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On record-keeping and alimony

Alimony is an incredibly important part of family law. It helps people who made certain sacrifices during marriage, or require a certain financial footing to live their life, to move on after a divorce. If alimony is awarded in your divorce, whether you are the paying spouse or the receiving spouse, there are some specific steps you will want to take in order to ensure you are properly keeping track of your alimony.

Arguably the most important thing to remember about alimony is that it has massive tax implications for the former spouses. If you are the paying spouse, the alimony that you pay can be deducted from you tax filing. And if you are the receiving spouse, that alimony is part of your taxable income. Reporting this correctly is very important.

More generally, though, you need to track your alimony payments whether you are the paying spouse or the receiving spouse.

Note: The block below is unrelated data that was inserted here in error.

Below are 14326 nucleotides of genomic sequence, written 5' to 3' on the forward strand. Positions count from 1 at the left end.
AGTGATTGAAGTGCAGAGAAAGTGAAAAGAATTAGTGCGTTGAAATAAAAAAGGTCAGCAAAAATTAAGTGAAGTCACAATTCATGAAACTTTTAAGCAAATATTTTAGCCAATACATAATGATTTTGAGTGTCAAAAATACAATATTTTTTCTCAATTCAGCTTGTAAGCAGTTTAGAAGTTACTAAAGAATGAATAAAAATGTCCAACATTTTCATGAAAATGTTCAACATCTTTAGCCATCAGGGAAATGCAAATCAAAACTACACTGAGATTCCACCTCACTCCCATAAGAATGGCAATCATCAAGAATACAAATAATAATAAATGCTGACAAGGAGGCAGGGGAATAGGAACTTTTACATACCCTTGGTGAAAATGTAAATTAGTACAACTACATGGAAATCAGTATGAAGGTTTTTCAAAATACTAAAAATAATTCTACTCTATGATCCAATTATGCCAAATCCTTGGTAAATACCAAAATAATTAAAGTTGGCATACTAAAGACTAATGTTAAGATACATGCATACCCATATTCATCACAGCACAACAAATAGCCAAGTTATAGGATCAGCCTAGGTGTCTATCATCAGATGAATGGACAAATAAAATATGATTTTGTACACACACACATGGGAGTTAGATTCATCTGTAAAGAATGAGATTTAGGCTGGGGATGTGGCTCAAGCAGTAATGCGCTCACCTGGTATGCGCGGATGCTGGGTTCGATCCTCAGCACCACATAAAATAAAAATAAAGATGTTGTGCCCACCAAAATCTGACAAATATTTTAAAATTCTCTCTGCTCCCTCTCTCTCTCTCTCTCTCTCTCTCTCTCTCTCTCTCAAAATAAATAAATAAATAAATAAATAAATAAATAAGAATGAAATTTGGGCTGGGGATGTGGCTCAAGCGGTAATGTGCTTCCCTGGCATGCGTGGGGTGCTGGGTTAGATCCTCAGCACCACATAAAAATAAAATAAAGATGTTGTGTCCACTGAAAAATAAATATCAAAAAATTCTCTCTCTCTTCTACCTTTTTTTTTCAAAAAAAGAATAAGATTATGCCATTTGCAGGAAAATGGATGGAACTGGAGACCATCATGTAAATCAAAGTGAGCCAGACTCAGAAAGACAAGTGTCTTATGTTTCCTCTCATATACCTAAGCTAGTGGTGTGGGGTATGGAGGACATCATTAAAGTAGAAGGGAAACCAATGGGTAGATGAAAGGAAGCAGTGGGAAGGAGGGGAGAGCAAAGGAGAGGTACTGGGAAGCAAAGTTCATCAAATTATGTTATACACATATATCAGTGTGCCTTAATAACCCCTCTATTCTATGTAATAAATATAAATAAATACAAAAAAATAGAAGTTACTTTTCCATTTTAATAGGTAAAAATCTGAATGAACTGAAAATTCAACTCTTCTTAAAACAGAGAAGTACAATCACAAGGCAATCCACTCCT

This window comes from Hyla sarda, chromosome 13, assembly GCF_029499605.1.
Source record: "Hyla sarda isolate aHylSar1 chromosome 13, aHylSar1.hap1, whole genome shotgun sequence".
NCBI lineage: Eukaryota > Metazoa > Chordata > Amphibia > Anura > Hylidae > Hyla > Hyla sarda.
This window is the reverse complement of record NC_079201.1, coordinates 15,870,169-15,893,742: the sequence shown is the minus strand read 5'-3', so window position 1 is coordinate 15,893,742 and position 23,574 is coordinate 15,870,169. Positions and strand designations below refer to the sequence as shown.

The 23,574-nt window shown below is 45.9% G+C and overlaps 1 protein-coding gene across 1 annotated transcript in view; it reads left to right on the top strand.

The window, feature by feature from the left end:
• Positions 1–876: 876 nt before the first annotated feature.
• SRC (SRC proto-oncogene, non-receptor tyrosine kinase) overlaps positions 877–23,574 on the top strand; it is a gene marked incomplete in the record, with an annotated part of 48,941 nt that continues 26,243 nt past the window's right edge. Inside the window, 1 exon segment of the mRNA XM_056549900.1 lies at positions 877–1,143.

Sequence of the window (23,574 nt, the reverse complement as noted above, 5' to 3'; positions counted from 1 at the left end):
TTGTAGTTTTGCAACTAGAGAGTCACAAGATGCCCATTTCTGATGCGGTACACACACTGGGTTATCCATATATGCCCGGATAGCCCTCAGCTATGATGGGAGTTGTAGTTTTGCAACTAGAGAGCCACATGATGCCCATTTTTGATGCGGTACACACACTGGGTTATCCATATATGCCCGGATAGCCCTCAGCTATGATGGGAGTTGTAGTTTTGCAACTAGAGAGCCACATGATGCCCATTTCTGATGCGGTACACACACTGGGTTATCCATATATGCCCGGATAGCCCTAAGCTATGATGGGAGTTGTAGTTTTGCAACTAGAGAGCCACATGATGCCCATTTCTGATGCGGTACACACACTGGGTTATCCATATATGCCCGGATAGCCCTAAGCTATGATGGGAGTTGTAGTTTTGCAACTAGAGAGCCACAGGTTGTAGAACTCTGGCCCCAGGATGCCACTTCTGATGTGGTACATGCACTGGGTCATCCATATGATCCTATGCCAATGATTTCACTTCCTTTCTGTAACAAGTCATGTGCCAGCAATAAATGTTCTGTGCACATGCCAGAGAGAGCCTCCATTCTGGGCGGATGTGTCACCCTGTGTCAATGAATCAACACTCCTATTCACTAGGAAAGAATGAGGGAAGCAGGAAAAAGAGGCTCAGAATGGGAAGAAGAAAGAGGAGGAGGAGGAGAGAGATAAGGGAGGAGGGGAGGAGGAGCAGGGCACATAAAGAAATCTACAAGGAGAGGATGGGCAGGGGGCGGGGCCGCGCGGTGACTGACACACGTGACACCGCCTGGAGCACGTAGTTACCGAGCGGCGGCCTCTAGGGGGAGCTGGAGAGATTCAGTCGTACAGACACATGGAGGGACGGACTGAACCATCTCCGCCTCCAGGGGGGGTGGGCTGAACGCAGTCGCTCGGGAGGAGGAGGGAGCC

If you are the paying spouse, you should get a check book that makes carbon copies of the checks you write for alimony. If you can't get one, then track your own alimony payments. Keep a record of the check number, the amount the check is written for, the bank utilized and where the check was sent to.

If you are the receiving spouse, you should keep track of the same information on your own. If, however, your former spouse pays you in cash, make sure the two of you create a receipt for the transaction.

Source: FindLaw, "Alimony Guidelines: What Records to Keep Regarding Your Alimony," Accessed Dec. 31, 2015

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